Serenoa repens (W. Bartram) Small
Arecaceae (Palm Family)
Synonym(s): Brahea serrulata, Corypha repens, Serenoa serrulata
USDA Symbol: SERE2
The fan-shaped leaves of this evergreen shrub may be 3 ft. or more across, with harsh, saw-like teeth, or spines, along the petiole. Leaf color ranges from silvery-white or cloudy, blue-green to green. The shrub, usually 10-12 ft., is much-branched horizontally and occasionally becomes a small tree. Small, white, fragrant flowers occur on plume-like branched stalks from leaf axils. Fruit are orange to black when mature.
The Saw Palmetto is a member of the family Arecaceae, the palm family, which includes evergreen trees and shrubs and sometimes vines. Stout or sometimes slender unbranched trunk, not divided into bark and wood and not increasing in diameter. About 2500 species worldwide in tropical and subtropical region;S. 11 native and 1 naturalized tree species and 2 native shrub species in North America; many others southward.
From the Image Gallery
Bloom InformationBloom Color: White
Bloom Time: May , Jun , Jul
DistributionUSA: AL , FL , GA , LA , MS , SC
Native Distribution: SC to FL & LA
Native Habitat: Pinelands; hammocks; sand dunes; savannas
Growing ConditionsWater Use: High
Light Requirement: Part Shade
CaCO3 Tolerance: None
Soil Description: Well-drained or seasonally water-logged soils.
Conditions Comments: Not Available
Butterflies and Moths of North America (BAMONA)
Palmetto Skipper |
Learn more at BAMONA
PropagationDescription: Propagation by seed is a slow process.
Seed Collection: Not Available
Seed Treatment: Not Available
Commercially Avail: yes
National Wetland Indicator Status
From the National Organizations DirectoryAccording to the species list provided by Affiliate Organizations, this plant is on display at the following locations:
Crosby Arboretum - Picayune, MS
BibliographyBibref 1186 - Field Guide to Moths of Eastern North America (2005) Covell, C.V., Jr.
Bibref 1185 - Field Guide to Western Butterflies (Peterson Field Guides) (1999) Opler, P.A. and A.B. Wright
Bibref 1620 - Gardening with Native Plants of the South (Reprint Edition) (2009) Wasowski, S. with A. Wasowski
Search More Titles in Bibliography
Research LiteratureReslit 101 - Flammability of native understory species in pine flatwood and hardwood hammock ecosystems and implications for the wildland-urban interface (2004) A. L. Behm, M. L. Duryea, A. J. Long and W. C. Zip...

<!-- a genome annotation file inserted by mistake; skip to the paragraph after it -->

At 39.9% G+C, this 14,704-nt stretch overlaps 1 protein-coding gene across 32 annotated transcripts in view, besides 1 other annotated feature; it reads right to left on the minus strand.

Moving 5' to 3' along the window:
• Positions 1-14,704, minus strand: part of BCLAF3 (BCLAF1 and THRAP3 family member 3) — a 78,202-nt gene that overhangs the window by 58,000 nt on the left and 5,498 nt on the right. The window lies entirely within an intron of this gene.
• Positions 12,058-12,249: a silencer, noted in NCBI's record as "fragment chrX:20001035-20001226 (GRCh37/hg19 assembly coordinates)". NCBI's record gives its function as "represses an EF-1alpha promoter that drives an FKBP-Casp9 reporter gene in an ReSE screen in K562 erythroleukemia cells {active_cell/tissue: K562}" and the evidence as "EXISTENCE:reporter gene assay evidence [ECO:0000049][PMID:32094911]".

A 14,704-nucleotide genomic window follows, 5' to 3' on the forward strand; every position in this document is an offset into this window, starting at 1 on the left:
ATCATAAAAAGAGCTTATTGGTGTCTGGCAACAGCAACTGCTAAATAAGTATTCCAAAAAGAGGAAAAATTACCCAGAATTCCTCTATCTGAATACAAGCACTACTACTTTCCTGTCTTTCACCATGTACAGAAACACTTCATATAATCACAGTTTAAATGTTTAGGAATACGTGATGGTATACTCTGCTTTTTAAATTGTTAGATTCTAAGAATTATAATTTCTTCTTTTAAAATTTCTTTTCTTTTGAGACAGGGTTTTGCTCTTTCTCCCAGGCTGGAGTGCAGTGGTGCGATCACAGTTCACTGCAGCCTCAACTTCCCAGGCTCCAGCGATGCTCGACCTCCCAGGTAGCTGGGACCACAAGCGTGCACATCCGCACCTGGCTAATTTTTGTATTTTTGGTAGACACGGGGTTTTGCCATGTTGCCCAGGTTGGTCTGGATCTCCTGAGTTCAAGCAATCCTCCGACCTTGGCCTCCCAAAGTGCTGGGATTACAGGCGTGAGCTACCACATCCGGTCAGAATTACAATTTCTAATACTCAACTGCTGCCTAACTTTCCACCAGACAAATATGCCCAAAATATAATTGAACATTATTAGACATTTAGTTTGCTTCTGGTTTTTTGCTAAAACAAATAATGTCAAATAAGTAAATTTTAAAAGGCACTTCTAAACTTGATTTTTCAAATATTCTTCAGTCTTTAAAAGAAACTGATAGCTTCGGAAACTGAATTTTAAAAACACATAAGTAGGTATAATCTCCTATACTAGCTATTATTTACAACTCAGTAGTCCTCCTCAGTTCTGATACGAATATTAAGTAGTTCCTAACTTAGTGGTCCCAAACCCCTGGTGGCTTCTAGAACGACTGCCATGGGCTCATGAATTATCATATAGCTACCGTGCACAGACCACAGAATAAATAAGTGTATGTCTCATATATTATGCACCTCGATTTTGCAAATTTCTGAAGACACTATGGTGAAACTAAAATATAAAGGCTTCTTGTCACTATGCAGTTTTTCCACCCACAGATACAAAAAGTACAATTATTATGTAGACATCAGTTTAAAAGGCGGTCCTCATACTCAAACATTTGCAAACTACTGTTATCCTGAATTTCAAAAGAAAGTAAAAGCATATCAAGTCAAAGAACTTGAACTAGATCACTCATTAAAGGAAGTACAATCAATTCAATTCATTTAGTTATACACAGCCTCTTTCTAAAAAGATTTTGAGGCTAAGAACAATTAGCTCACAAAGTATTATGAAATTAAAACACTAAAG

Reslit 1223 - Postestablishment landscape performance of Florida native and exotic shrubs under irrigated and nonirrigated conditions (2008) S. M. Scheiber, E. F. Gilman, D. R. Sandrock, M. P...
Reslit 2447 - Life history strategies of Florida scrub plants in relation to fire (1995) E. S. Menges, N. Kohfeldt
Reslit 2605 - Post-fire growth strategies of resprouting Florida scrub vegetation (2011) A. J. Maguire, E. S. Menges
Reslit 2660 - Seasonal effects of prescribed burning and roller chopping on saw palmetto in flatwoods (2010) E. V. Willcox, W. M. Giuliano
Reslit 2661 - Life in the slow lane: Palmetto seedlings exhibit remarkable survival but slow growth in Florida's nutrient-poor uplands (2009) W. G. Abrahamson, C. R. Abrahamson
Reslit 2662 - Seed germination methods and establishment of saw-palmetto, Serenoa repens, in South Texas (2008) D. J. Makus
Reslit 2663 - Effects of burning season and frequency on saw palmetto (Serenoa repens) flowering and fruiting (2006) M. E. Carrington, J. J. Mullahey
Reslit 2664 - Post-fire canopy recovery in two fire-adapted palms, Serenoa repens and Sabal etonia (Arecaceae) (2006) W. G. Abrahamson, C. R. Abrahamson
Reslit 2665 - Seed dispersal by the Florida box turtle (Terrapene carolina bauri) in pine rockland forests of the lower Florida Keys, United States (2004) H. Liu, S. G. Platt, C. K. Borg
This information was provided by the Florida WIldflower Foundation.
Search More Titles in Research Literature
Additional resourcesUSDA: Find Serenoa repens in USDA Plants
FNA: Find Serenoa repens in the Flora of North America (if available)
Google: Search Google for Serenoa repens
MetadataRecord Modified: 2014-09-05
Research By: TWC Staff